Apps the “Now Term” for Applications. These apps are also known as third-party software and it’s a big money making racket and some are scams.
For example: Tap Fish is a “free” iPhone aquarium App available through iTunes: here
Florida Dad Says iPhone Charges Are Deceptive
While these policies safeguard a user’s experience on Apple’s websites, they have nothing to do with third-party sites or the software they produce. That would be like expecting Microsoft’s Terms and Privacy policies to include all Windows software developers’ applications and their websites.
The difference being that the mobile quiz / horoscopes scams offer in very fine print charges that shall apply where the iTunes Apps, such as Tap Fish do not.
Viewing the iTunes Tap Fish page, we see two references:
- BayView Labs Web Site
- Tap Fish Support
Both pointing to this site: gameviewstudios.com
gameviewstudios.com – whois
Game support page via Facebook with controversial reviews.
Both the Facebook page and gameviewstudios.com reference: BayView Labs, LLC
I visited that blog, read the Truth and Lies: Facebook, Offers, Scams, Farms and Fish post and found out the Tap Fish developer is/was connected to: offerpalmedia.com – scorecard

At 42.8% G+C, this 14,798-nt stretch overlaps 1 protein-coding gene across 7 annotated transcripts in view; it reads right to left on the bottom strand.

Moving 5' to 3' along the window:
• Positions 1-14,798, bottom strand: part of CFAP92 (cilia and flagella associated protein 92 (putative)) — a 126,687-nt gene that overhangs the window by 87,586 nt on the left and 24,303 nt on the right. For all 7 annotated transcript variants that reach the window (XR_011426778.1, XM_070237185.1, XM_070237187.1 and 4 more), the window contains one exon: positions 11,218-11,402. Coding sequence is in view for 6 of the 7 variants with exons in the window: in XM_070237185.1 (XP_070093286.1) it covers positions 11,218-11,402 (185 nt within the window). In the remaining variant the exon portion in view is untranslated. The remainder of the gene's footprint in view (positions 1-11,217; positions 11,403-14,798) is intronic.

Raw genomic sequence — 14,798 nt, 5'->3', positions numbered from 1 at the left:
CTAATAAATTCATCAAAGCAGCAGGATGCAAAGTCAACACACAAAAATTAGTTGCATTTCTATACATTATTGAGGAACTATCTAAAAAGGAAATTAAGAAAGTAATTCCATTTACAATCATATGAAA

TechCrunch has a continuing article:
Scamville: the Social Gaming Ecosystem of Hell and also
The ScamVille Lawsuit: Facebook, MySpace, Zynga and More Face Possible Class Action Suit
Why do mobile applications have no regard for user privacy, user safety, and user protection when their desktop rivals are expected to? Mobile devices are just that, another device – they’re all computerized though their specific OS may be different. I do not think they should be immune from consumer protection, including third-party “app developers”
BTW, I do not use Apple *anything* not a MAC, not an iPhone / iPad / iPod or the Windows version of iTunes (I installed it once, thought it was junk and deleted it – that’s another topic).
Guest post by Dave – aka g7w at mywot.com